Re-inforce people’s trust trust to restore growth

Economic Times, February 25, 2013

By Pradeep S Mehta

A new leader, a growth panel, and judicial, electoral and governance reforms are the steps to restore people’s trust

“We have met the enemy and he is us.” This famous Pogo quote symbolises the state of our current governance melee. Among a menu of discordant happenings and noises, one arm of the government says that we can expect 5% growth, while another says it is a mistake, and we can expect higher growth. Consequently, and also due to variety of other factors, people are losing their faith and confidence, and worse, do not trust the polity or the bureaucracy or business

It is inter se also, and worsening the policy stasis. Indeed, poor leadership is the root cause of our problems. Can we salvage the situation? Yes, we can, if only the government decides to reinforce trust and confidence, and takes action rather than indulge in silly narrative and find fault with credible institutions such as the national auditor and courts.

Even a semi-literate taxi driver says that if there is trust, we are capable of increasing our productivity hugely. To do so, the government needs to do many things, other than the budgetary measures that the finance minister will speak about in a few days. In terms of a prioritised action agenda, can the government take a few urgent steps? First and foremost, the ruling coalition should find a new skipper who can command respect and confidence of people and Parliament. Even our small neighbouring countries are cocking a snook at us.

The party in power has to rise above petty politics and appoint a seasoned and tested leader as the skipper, and not some acolyte. The second is to establish a Growth Compact co-chaired by finance minister P Chidambaram and the shadow finance minister Yashwant Sinha that can agree on a national consensus to look at growth issues only, detached from other issues.

Such a compact should include key ministers and opposition leaders, and stakeholders such as businessmen, labour, civil society, media and academia, and select state chief ministers. While the main compact will be necessarily big to avoid any illfeelings, it can work through smaller working groups in a non-partisan manner.

If we can have the Committee on GST headed by an opposition leader, why can we not have a committee on growth? Most of them also suffer from the committee syndrome, except rare ones that actually do good work. Quite often, when one does not want to take a decision, a committee is established, and then another committee is set up to review what the earlier panel has done.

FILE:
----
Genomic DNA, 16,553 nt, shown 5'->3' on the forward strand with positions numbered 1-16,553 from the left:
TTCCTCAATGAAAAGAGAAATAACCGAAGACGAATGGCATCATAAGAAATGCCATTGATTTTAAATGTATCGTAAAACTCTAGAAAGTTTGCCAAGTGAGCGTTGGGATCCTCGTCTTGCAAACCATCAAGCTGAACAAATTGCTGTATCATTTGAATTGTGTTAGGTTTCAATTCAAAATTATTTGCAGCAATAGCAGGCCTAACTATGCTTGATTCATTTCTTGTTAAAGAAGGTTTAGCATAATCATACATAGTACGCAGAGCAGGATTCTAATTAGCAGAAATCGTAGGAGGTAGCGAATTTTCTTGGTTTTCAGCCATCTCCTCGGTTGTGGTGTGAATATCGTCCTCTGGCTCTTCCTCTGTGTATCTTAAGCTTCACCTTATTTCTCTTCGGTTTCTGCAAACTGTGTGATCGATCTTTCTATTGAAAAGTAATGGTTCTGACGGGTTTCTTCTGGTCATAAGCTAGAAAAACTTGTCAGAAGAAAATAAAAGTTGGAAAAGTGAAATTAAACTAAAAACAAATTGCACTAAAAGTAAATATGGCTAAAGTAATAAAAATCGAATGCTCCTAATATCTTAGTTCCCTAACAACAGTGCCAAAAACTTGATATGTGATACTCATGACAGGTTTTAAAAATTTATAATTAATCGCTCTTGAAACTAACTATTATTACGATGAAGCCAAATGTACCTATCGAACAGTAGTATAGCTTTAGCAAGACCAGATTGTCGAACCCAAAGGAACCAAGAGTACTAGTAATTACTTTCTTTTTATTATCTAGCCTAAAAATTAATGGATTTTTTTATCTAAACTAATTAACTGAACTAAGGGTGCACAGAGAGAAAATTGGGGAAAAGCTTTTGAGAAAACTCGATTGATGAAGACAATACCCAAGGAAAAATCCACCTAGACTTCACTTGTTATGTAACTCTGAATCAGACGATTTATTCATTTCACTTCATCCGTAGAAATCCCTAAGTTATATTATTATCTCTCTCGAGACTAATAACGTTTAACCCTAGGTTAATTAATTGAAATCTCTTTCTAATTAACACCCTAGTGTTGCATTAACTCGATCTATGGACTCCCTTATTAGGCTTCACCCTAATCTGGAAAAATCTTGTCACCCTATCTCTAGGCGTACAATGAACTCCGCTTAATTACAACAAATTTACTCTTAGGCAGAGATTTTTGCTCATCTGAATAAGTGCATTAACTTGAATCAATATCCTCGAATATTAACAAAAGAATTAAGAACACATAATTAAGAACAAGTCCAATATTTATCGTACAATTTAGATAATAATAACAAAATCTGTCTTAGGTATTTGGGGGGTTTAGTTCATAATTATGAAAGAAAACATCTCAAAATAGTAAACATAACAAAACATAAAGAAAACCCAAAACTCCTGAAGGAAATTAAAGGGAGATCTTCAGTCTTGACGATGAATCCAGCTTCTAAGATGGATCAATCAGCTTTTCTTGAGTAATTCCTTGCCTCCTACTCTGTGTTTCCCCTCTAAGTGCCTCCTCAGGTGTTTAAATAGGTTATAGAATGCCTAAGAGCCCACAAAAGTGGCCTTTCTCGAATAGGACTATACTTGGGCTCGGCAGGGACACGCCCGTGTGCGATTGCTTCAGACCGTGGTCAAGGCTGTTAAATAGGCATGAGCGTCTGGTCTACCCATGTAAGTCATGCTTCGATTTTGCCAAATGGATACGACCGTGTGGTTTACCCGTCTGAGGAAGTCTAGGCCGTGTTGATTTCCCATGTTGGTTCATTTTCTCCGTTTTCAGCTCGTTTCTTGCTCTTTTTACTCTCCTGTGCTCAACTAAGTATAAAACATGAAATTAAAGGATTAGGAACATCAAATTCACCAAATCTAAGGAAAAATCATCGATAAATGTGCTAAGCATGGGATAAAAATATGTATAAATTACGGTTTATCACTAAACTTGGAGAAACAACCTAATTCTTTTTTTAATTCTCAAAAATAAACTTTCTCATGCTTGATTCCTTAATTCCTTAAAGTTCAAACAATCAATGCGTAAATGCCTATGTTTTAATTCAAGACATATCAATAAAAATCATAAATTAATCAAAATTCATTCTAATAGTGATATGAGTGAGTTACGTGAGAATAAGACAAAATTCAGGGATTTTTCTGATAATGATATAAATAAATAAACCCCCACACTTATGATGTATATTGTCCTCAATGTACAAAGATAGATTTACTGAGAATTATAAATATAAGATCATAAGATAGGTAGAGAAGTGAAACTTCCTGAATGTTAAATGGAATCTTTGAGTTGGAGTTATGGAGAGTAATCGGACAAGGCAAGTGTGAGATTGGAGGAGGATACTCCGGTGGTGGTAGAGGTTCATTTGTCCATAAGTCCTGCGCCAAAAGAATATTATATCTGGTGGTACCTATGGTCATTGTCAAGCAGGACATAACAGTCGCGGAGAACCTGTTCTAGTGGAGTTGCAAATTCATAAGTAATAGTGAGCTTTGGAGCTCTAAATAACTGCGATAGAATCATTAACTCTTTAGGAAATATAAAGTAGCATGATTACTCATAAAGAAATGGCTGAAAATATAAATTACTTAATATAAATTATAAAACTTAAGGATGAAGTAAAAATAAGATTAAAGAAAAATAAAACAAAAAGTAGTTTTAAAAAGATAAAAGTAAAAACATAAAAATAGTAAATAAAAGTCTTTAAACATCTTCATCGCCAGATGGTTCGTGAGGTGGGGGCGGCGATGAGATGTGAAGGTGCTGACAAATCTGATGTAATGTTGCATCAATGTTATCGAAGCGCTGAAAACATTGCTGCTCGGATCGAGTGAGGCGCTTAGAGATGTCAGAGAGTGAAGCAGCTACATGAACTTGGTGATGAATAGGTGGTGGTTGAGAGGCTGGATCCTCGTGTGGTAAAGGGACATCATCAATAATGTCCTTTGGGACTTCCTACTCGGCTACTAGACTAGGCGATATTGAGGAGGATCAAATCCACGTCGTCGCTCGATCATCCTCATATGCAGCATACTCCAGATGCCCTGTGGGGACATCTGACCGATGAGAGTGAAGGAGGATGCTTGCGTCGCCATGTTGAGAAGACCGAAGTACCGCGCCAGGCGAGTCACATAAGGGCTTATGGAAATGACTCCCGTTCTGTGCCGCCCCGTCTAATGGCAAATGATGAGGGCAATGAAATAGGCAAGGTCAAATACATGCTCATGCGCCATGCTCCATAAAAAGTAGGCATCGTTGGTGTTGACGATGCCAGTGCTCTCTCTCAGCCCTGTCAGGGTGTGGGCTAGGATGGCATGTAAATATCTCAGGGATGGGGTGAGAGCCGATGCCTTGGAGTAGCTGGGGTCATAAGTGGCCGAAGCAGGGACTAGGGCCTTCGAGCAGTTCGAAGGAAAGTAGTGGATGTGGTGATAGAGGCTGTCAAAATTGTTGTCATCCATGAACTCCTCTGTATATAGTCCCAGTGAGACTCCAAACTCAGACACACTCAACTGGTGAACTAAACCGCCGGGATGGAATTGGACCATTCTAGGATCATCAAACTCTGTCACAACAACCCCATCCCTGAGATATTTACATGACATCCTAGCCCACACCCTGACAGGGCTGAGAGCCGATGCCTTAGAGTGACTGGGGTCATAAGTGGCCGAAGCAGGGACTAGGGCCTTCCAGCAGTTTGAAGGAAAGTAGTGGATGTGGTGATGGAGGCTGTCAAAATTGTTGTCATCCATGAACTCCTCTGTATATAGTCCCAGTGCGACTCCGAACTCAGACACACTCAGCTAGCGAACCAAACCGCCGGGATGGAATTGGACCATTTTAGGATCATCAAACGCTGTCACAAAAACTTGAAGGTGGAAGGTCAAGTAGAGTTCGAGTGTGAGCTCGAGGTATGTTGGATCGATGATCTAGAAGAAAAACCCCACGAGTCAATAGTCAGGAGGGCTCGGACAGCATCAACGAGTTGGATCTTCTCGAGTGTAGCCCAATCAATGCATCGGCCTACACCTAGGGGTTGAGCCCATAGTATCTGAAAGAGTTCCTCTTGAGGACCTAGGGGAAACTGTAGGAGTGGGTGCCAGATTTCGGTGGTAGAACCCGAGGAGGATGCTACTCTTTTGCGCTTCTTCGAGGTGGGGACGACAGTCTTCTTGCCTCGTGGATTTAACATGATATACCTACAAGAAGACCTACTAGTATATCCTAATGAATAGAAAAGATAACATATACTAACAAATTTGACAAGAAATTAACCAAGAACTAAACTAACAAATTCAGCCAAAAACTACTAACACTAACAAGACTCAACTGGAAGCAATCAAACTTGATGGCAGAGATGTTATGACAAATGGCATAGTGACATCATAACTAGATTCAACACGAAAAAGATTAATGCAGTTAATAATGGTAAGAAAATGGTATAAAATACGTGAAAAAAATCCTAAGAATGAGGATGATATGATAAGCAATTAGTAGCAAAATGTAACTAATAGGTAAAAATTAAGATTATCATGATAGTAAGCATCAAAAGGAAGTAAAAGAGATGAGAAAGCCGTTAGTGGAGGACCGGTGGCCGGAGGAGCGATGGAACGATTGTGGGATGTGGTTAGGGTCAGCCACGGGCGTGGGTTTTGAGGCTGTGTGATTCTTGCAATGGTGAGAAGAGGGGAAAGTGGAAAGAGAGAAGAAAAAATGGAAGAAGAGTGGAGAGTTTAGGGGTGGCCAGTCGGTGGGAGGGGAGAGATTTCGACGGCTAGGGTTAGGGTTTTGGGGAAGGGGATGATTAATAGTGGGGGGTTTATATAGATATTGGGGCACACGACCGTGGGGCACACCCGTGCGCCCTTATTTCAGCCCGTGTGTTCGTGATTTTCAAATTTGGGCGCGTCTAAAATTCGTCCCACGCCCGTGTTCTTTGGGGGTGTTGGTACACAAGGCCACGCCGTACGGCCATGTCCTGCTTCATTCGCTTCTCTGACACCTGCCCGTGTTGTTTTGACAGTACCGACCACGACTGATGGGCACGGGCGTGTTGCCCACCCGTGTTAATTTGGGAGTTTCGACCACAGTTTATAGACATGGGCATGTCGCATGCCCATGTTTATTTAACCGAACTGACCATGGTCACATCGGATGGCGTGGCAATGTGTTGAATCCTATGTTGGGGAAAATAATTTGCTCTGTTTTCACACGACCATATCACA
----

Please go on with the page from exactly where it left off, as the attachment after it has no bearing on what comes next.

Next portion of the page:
For example, a process of easing the business regulatory framework in the country has been going on for long. The last one was set up by the Planning Commission that did a fairly good job. Now, the corporate affairs ministry has set up another committee, and one does not know whether it can really implement the recommendations of the work already done. The third agenda is to speed up regulatory reforms.

There is an infrastructure regulatory reform Bill pending, which needs to be adopted, so as to improve our regulatory architecture that is neither attractive to investors nor satisfies consumers. One of the proposed National Competition Policy’s recommendations is to carry out regulatory impact assessment vigorously so that transaction costs and competition distortions come down steadily. Among various spin-offs, corruption will also shrink. Fourth, a difficult task, yet to take real action on corruption issues head on.

There are two critical issues that need an honest approach: the Lokpal Bill with the appointment of a credible head and assured independence to the CBI. The other is to implement the Ashok Chawla Committee report on natural resource allocation. The Lokpal Bill will restore the trust of people that the government is serious about curbing corruption, and proper implementation of the Chawla report will address the issue of crony capitalism and resource raj. Closely related to this is my fifth point, of government funding of elections.

This can easily bring down corruption to a large extent, because the polity will be less prone to making a fast buck by breaking all norms of propriety. These two recommendations will also send a new wave in the country, where corruption has entered every nook and corner of our system. The common man is quite disgusted, and such moves will restore some sanity.

Sixthly, judicial reforms, so that delays in our justice system are curbed. Often, corrupt politicians get away from being convicted, while innocent people, particularly women, face the violence of a criminal society with little hope of swift punishment, except in rare cases. Delays also breed corruption in the judiciary itself, other than causing huge discomfort to the law-abiding citizen.

Last but not the least, is administrative reforms, on which topic much water has flown but little action taken. Considering the continuing policy paralysis and actions against civil servants in various scams, even good civil servants are averse to taking decisions.

The system needs an overhaul. Many of these steps need to be taken up by the government in a proactive fashion, and with the active involvement of states. Only then can we destroy the enemy, who is among us.

The author is Secretary General of CUTS International.

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